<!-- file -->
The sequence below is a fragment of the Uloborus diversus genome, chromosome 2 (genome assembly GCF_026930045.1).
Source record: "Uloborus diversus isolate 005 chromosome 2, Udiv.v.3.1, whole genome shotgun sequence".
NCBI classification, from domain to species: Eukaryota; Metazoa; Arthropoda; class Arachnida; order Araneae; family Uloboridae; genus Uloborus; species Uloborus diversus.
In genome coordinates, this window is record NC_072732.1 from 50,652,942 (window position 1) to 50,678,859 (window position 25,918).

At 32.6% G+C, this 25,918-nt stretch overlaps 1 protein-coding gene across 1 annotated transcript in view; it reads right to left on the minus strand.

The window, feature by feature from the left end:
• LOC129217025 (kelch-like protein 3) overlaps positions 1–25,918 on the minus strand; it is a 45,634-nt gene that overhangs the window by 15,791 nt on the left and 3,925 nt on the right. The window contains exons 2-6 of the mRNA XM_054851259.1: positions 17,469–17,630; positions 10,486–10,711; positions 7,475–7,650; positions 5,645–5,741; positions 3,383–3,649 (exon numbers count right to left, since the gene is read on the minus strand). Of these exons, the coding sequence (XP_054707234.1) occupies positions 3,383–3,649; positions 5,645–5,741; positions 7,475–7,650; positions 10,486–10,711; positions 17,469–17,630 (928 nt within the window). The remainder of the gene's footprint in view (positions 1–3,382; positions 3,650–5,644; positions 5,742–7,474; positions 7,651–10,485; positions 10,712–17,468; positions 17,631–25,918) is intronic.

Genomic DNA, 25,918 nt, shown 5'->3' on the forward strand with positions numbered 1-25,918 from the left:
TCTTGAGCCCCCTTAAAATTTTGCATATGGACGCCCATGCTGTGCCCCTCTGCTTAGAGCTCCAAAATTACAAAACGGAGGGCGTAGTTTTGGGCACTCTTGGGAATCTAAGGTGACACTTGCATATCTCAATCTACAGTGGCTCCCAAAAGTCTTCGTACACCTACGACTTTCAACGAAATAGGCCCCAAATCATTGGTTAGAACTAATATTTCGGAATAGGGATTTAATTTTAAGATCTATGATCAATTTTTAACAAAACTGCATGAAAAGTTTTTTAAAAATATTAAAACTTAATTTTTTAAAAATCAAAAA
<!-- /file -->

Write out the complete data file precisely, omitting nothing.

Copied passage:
The sequence below is a fragment of the Uloborus diversus genome, chromosome 2 (genome assembly GCF_026930045.1).
Source record: "Uloborus diversus isolate 005 chromosome 2, Udiv.v.3.1, whole genome shotgun sequence".
NCBI classification, from domain to species: Eukaryota; Metazoa; Arthropoda; class Arachnida; order Araneae; family Uloboridae; genus Uloborus; species Uloborus diversus.
In genome coordinates, this window is record NC_072732.1 from 50,652,942 (window position 1) to 50,678,859 (window position 25,918).

At 32.6% G+C, this 25,918-nt stretch overlaps 1 protein-coding gene across 1 annotated transcript in view; it reads right to left on the minus strand.

The window, feature by feature from the left end:
• LOC129217025 (kelch-like protein 3) overlaps positions 1–25,918 on the minus strand; it is a 45,634-nt gene that overhangs the window by 15,791 nt on the left and 3,925 nt on the right. The window contains exons 2-6 of the mRNA XM_054851259.1: positions 17,469–17,630; positions 10,486–10,711; positions 7,475–7,650; positions 5,645–5,741; positions 3,383–3,649 (exon numbers count right to left, since the gene is read on the minus strand). Of these exons, the coding sequence (XP_054707234.1) occupies positions 3,383–3,649; positions 5,645–5,741; positions 7,475–7,650; positions 10,486–10,711; positions 17,469–17,630 (928 nt within the window). The remainder of the gene's footprint in view (positions 1–3,382; positions 3,650–5,644; positions 5,742–7,474; positions 7,651–10,485; positions 10,712–17,468; positions 17,631–25,918) is intronic.

Genomic DNA, 25,918 nt, shown 5'->3' on the forward strand with positions numbered 1-25,918 from the left:
TCTTGAGCCCCCTTAAAATTTTGCATATGGACGCCCATGCTGTGCCCCTCTGCTTAGAGCTCCAAAATTACAAAACGGAGGGCGTAGTTTTGGGCACTCTTGGGAATCTAAGGTGACACTTGCATATCTCAATCTACAGTGGCTCCCAAAAGTCTTCGTACACCTACGACTTTCAACGAAATAGGCCCCAAATCATTGGTTAGAACTAATATTTCGGAATAGGGATTTAATTTTAAGATCTATGATCAATTTTTAACAAAACTGCATGAAAAGTTTTTTAAAAATATTAAAACTTAATTTTTTAAAAATCAAAAA